Last week I wrote about the ties between religion and astrology, suggesting that perhaps we are asking too many questions pertaining to the ‘how’, and less of the ‘why’. I concluded with a loose suggestion that perhaps astrology and our pursuit of a proof-based origin story mirrors religious endeavors to instill comfort and confidence with a sense of understanding. After this week, I stand by that theory. However, I am left with a sublime sense of our aimless and haphazard existence. On the grand scheme of the cosmos, a human life span is a speck within a spec on a grain of the sands of time. Excuse my melodramatic angst, but we are nothing (relatively). But that’s not what I write about today.

Today, I write about the concept that systems, when starved/burned/ or otherwise introduced to chaos, find order. They adapt. Of course I find comfort in this, especially when I noticed this phenomenon on every scale. In the macro theatre, post gravitational collapse, space dust hurries to accumulate mass (and thus gravitational force) to overcome the pull of the collapsing star. The dust, and soon planets, are introduced to the star’s rotational axis and follow suit. On a micro scale, post big bang, the hydrogen molecules among the gaseous soup cool enough to form bonds, and soon life. Even on a human scale, after 59 individuals were shot dead at a Las Vegas music festival, hospitals fill with volunteers waiting to give blood. We organized among the chaos. The 18th century Industrial Revolution led to the organization of labor unions, the American Civil War drafted the Lieber Code, and World War II gave birth to the United Nations. While these examples are quite generalized, they serve to highlight systems bathed in chaos finding order.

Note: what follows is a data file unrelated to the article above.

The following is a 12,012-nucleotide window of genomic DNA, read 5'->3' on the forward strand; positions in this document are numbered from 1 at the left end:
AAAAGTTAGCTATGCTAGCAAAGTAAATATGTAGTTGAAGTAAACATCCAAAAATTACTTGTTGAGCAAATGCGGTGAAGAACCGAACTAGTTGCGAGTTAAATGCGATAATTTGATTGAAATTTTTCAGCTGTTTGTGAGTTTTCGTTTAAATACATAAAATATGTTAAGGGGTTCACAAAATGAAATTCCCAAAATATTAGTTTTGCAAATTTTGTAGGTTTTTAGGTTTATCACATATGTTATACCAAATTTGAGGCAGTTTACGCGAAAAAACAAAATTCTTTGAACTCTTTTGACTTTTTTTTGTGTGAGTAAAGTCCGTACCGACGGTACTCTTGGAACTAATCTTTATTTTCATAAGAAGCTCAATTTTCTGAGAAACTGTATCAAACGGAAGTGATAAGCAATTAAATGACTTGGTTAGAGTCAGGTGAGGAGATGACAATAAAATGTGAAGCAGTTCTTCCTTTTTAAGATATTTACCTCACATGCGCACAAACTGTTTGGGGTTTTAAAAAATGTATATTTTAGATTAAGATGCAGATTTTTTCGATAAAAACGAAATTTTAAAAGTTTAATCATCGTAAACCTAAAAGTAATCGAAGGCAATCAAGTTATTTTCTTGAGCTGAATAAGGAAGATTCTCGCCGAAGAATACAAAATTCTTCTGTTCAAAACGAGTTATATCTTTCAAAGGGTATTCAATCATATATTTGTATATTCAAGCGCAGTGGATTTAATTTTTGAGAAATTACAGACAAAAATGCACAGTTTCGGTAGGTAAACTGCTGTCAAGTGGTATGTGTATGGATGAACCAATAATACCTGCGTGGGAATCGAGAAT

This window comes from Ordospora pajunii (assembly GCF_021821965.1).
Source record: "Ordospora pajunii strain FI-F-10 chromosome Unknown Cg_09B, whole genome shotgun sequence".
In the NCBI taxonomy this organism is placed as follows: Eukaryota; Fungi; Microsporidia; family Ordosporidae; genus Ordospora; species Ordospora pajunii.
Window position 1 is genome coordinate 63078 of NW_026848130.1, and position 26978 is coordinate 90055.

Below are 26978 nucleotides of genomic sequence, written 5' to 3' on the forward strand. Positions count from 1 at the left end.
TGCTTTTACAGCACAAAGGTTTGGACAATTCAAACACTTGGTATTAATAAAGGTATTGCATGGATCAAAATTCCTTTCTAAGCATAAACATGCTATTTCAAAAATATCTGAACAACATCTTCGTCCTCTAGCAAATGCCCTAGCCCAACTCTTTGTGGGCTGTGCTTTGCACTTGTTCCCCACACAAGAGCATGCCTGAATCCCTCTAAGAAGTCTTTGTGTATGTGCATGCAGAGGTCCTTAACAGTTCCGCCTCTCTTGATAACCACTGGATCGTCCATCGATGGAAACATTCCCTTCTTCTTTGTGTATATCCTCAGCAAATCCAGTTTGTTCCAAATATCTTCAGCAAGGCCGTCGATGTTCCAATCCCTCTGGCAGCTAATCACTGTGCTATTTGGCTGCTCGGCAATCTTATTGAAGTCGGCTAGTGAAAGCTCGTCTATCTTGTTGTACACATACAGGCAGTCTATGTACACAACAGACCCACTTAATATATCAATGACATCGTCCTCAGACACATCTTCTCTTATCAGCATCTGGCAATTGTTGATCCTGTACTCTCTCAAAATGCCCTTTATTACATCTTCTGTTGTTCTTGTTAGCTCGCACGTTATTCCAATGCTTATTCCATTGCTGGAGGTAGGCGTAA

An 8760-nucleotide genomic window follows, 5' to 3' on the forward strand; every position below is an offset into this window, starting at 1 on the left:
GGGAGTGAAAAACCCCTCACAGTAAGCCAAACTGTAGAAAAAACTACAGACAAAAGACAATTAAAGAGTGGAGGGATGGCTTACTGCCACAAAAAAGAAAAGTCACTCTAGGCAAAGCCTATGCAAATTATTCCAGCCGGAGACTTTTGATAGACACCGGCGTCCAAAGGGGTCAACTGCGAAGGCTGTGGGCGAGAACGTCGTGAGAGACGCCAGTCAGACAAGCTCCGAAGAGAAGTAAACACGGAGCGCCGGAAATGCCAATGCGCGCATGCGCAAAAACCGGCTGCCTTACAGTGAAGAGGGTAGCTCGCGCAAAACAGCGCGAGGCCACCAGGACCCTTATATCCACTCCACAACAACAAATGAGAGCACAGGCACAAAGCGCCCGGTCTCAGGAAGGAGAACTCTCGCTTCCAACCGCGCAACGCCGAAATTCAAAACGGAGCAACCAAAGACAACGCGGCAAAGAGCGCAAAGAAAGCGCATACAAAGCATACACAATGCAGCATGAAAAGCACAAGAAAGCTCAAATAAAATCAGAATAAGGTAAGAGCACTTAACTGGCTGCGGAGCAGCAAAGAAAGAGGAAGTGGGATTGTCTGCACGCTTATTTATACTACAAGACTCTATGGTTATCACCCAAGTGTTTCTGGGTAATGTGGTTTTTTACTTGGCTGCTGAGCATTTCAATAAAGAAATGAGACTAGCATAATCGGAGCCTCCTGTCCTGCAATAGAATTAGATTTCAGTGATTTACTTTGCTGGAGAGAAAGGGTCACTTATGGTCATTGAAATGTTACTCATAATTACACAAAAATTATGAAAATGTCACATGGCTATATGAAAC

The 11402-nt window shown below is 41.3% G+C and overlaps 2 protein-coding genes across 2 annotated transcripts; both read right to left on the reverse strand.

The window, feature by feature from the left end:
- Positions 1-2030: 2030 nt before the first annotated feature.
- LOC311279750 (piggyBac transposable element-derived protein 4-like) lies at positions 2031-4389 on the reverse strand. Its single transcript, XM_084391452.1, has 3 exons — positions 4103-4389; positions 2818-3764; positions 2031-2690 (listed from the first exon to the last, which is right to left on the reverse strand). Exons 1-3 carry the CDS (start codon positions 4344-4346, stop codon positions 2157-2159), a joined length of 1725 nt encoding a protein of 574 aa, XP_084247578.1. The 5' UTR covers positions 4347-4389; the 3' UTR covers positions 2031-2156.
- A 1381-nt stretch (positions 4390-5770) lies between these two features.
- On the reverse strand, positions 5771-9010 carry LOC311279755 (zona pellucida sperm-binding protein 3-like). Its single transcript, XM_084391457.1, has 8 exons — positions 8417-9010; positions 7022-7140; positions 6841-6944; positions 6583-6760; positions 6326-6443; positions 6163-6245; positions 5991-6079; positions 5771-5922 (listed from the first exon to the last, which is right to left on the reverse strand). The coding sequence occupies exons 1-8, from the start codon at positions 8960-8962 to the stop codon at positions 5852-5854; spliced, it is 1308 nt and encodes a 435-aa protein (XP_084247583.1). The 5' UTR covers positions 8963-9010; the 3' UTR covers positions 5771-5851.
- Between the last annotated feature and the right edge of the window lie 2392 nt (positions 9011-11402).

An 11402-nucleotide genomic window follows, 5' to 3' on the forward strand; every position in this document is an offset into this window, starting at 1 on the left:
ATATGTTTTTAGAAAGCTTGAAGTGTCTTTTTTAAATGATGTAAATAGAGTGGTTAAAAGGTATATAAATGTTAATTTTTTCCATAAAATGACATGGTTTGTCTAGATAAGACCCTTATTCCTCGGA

Bringing it back to our lecture…

When media discusses global warming, they treat it as though the world were coming to an end (of course depending on what news program you watch), and, for many, the end of the human race is the end of the world. But, as I mentioned earlier, the end of the human race, by means of environmental shifts beyond the sufficient condition of the human species, is indeed not the end of the world. In fact, for the earth, humans are a relatively only a short blip in time. The earth has fostered the growth and reproduction of humans, and, as we upset the stability of our atmosphere by artificially releasing stored carbon, it must correct. To return to a stable state, as we discussed, the environment will make the necessary alterations to counteract the abundance of carbon-dioxide. Now this is not to say that we as humans will not find order within our new-found chaos, but will it be enough?

Will I be dead? Most definitely. Will I have left an impact or made a difference? We hope, and most likely on a local, relative scale. Will my carbon footprint have mattered? Now I dabble into question of morality. The earth will correct, that much we know. Will it do so fast enough to spare the human population? No, not unless we change our trajectory and artificially apply the carbon-hand brake. So it really boils down to one question, how does my environmental ignorance deviate from the trajectory of mankind? Is Asiimov accurate in his predictions of an everlasting, entropy-reversing walk of life, or are we destined to remain a spec within a spec on a grain of the sands of time.